Anne Thompson and Dr. Death

10 Oct

Here are snippets from my latest Coping magazine articles. If you want to read the full versions, you’ll have to visit my Facebook or ask for a copy. I don’t think I can post them here. At some point in time, I may post parts of my older interviews, like Olivia Newton-John or Patrick Dempsey, but those are currently on my Facebook as well.

NBC News Correspondent Anne Thompson
‘Every day is going to have a moment to savor’Cancer isn’t about dying, it is about living. I know, I’ve been living with cancer for the past year, and you’ve been watching me. These words, penned by NBC News’ chief environmental affairs correspondent Anne Thompson, began a confession of sorts, a divulgence of a secret that Anne had kept from her television audience, and many of her NBC colleagues, for a year. The response from viewers, she confides in an interview with Coping magazine, “blew me away.”

Anne was diagnosed with breast cancer in March 2006. She decided early on that work would be her “cancer-free zone.” As a journalist, she wanted to keep her diagnosis private. “My job is to get people to talk about themselves or an issue they’re involved in. And nothing stops a conversation quicker than to say, ‘I have cancer.’ And I didn’t want the focus to be on me,” Anne says. “If my appearance changed dramatically and I didn’t look good, I didn’t want to be on the air because that would detract from my story. I didn’t want to be the story.”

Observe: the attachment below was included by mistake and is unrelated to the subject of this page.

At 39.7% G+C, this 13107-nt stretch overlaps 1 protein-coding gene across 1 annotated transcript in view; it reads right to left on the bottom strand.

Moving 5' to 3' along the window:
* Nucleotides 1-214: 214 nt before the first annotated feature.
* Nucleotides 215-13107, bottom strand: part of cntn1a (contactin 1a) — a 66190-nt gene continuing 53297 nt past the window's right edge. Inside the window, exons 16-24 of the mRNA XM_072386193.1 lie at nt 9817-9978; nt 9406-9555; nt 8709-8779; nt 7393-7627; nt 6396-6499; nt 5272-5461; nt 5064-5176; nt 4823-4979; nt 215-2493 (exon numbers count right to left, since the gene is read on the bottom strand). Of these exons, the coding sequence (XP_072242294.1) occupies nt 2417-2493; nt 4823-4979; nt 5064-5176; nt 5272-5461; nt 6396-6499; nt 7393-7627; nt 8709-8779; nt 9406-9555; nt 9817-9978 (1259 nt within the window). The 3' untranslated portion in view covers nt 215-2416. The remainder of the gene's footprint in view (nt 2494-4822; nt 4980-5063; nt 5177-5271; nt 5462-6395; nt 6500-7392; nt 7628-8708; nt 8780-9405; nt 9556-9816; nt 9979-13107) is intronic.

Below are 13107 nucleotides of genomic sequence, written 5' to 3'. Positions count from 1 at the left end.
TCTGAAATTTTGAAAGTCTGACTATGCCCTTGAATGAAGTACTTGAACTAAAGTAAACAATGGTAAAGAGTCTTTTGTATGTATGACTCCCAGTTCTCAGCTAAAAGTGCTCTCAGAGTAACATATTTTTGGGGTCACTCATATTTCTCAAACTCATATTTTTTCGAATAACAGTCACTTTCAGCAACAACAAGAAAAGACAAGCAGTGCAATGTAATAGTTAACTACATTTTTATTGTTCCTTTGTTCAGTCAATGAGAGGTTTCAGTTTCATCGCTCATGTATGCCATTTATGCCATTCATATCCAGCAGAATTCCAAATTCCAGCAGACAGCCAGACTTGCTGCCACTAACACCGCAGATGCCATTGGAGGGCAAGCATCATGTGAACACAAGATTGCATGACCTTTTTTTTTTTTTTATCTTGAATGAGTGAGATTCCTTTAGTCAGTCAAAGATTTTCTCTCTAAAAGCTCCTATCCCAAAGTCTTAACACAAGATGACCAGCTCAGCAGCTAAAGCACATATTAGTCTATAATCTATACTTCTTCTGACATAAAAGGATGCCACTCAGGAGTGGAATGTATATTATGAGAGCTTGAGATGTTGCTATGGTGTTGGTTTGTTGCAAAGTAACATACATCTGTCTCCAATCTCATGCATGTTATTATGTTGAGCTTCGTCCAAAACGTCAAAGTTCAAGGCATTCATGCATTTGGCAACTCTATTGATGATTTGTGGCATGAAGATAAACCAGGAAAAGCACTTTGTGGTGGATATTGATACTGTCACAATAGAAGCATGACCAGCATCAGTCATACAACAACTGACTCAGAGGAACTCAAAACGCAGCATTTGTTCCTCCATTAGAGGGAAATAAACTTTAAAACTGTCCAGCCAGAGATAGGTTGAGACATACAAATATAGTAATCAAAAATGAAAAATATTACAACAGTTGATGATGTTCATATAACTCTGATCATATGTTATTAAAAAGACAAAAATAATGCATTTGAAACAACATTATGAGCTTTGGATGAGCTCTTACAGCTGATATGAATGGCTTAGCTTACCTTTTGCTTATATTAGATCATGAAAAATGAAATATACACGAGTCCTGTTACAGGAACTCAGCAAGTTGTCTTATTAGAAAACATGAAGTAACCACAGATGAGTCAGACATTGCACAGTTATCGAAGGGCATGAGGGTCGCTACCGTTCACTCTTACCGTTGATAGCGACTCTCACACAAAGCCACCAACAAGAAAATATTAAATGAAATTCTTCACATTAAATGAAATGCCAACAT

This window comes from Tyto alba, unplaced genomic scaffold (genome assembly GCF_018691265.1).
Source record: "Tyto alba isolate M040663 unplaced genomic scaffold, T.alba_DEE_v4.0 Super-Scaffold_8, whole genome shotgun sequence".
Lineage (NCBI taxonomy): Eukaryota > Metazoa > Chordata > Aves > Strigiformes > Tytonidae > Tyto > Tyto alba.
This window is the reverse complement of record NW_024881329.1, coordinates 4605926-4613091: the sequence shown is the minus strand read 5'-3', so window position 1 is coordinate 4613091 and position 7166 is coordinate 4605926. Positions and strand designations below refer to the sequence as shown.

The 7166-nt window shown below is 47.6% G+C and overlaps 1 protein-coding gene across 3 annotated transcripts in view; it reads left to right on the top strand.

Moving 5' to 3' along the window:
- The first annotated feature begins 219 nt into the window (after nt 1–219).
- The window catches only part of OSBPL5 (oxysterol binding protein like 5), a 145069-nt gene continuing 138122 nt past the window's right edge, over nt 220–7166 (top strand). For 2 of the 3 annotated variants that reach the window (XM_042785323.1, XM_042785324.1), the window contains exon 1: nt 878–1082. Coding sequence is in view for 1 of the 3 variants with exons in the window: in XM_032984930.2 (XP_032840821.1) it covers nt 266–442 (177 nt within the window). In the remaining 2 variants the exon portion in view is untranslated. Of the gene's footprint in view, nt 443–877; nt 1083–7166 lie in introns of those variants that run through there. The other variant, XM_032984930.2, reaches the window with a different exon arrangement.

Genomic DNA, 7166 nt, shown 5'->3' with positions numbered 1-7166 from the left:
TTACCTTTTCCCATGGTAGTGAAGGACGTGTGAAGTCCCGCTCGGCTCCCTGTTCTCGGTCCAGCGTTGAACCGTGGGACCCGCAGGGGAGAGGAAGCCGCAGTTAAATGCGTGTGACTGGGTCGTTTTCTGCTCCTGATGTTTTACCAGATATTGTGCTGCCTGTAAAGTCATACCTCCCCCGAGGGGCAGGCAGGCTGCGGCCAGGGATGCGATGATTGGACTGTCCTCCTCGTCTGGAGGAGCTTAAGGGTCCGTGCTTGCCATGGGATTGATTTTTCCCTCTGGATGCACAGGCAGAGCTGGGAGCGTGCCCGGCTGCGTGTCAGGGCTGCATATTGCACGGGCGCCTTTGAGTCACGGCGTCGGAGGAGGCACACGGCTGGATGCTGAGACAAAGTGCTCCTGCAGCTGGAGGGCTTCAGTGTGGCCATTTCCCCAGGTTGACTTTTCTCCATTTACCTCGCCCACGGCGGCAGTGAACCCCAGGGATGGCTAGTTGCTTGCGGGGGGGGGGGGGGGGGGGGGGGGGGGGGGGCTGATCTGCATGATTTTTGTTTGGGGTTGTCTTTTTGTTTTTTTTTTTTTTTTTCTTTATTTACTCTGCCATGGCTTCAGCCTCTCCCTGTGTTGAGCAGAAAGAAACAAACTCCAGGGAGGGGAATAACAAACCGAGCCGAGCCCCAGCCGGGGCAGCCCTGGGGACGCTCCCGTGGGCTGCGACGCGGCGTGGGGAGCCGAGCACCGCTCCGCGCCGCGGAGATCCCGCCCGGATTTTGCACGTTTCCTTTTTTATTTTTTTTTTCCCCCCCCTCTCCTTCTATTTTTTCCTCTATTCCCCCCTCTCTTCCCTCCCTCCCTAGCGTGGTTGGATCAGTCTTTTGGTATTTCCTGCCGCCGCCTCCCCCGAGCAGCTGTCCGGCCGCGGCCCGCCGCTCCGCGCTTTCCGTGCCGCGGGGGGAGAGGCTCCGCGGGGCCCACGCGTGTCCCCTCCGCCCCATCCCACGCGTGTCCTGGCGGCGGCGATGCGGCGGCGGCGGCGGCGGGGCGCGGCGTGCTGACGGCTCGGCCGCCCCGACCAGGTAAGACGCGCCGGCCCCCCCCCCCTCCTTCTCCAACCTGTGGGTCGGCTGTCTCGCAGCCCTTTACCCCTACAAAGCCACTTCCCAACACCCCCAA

Professional Wrestler Dr. Death: In the Ring with Cancer

During his professional wrestling career, which spans over two decades, Dr. Death has stepped into the ring against numerous menacing foes, including tough guys like Dick Murdoch, Ric Flair, and Dustin Rhodes. But in 2004, he faced his toughest opponent yet when he was diagnosed with throat cancer. Though he was unable to speak at all for several months following surgery to remove his tumor, Doc now uses his voice to inspire others by sharing his story from the wrestling ring.

Recently, I had the chance to talk with Doc about how he went head to head with cancer and came out on top. He relies on a stoma to communicate, but his voice is clear and strong. It’s the kind of voice you would expect from a man with the nickname “Dr. Death.” Despite his menacing name and his gargantuan stature, Doc admits he is not dauntless. “Cancer was the scariest thing I have ever been through in my life,” he confides.


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